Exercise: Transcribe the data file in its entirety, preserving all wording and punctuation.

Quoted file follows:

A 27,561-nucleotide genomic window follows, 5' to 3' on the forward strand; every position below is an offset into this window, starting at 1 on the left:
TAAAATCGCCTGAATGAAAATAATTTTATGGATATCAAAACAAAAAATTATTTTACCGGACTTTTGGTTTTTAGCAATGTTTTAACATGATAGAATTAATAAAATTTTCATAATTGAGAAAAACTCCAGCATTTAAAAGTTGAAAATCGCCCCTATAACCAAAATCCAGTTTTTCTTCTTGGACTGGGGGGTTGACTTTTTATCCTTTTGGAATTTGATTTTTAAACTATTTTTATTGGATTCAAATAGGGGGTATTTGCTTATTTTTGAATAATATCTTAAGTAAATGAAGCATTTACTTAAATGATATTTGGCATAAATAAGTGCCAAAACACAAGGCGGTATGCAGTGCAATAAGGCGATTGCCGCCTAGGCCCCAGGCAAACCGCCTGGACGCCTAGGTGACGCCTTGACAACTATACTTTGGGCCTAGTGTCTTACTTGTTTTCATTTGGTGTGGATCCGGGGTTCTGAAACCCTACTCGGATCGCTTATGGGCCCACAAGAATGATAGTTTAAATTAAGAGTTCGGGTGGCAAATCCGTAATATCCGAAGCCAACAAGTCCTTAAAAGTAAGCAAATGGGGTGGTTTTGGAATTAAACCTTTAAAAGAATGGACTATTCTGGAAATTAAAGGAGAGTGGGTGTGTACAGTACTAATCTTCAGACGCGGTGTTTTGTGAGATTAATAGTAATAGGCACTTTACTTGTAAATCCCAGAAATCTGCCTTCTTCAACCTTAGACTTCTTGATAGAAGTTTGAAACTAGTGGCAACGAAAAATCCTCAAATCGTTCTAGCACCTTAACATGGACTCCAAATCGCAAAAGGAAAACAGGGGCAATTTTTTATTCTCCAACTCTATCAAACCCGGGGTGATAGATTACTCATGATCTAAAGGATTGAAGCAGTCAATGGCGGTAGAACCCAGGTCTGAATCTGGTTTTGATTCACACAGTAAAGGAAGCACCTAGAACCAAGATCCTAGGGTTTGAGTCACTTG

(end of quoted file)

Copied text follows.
A 27,561-nucleotide genomic window follows, 5' to 3' on the forward strand; every position below is an offset into this window, starting at 1 on the left:
TAAAATCGCCTGAATGAAAATAATTTTATGGATATCAAAACAAAAAATTATTTTACCGGACTTTTGGTTTTTAGCAATGTTTTAACATGATAGAATTAATAAAATTTTCATAATTGAGAAAAACTCCAGCATTTAAAAGTTGAAAATCGCCCCTATAACCAAAATCCAGTTTTTCTTCTTGGACTGGGGGGTTGACTTTTTATCCTTTTGGAATTTGATTTTTAAACTATTTTTATTGGATTCAAATAGGGGGTATTTGCTTATTTTTGAATAATATCTTAAGTAAATGAAGCATTTACTTAAATGATATTTGGCATAAATAAGTGCCAAAACACAAGGCGGTATGCAGTGCAATAAGGCGATTGCCGCCTAGGCCCCAGGCAAACCGCCTGGACGCCTAGGTGACGCCTTGACAACTATACTTTGGGCCTAGTGTCTTACTTGTTTTCATTTGGTGTGGATCCGGGGTTCTGAAACCCTACTCGGATCGCTTATGGGCCCACAAGAATGATAGTTTAAATTAAGAGTTCGGGTGGCAAATCCGTAATATCCGAAGCCAACAAGTCCTTAAAAGTAAGCAAATGGGGTGGTTTTGGAATTAAACCTTTAAAAGAATGGACTATTCTGGAAATTAAAGGAGAGTGGGTGTGTACAGTACTAATCTTCAGACGCGGTGTTTTGTGAGATTAATAGTAATAGGCACTTTACTTGTAAATCCCAGAAATCTGCCTTCTTCAACCTTAGACTTCTTGATAGAAGTTTGAAACTAGTGGCAACGAAAAATCCTCAAATCGTTCTAGCACCTTAACATGGACTCCAAATCGCAAAAGGAAAACAGGGGCAATTTTTTATTCTCCAACTCTATCAAACCCGGGGTGATAGATTACTCATGATCTAAAGGATTGAAGCAGTCAATGGCGGTAGAACCCAGGTCTGAATCTGGTTTTGATTCACACAGTAAAGGAAGCACCTAGAACCAAGATCCTAGGGTTTGAGTCACTTG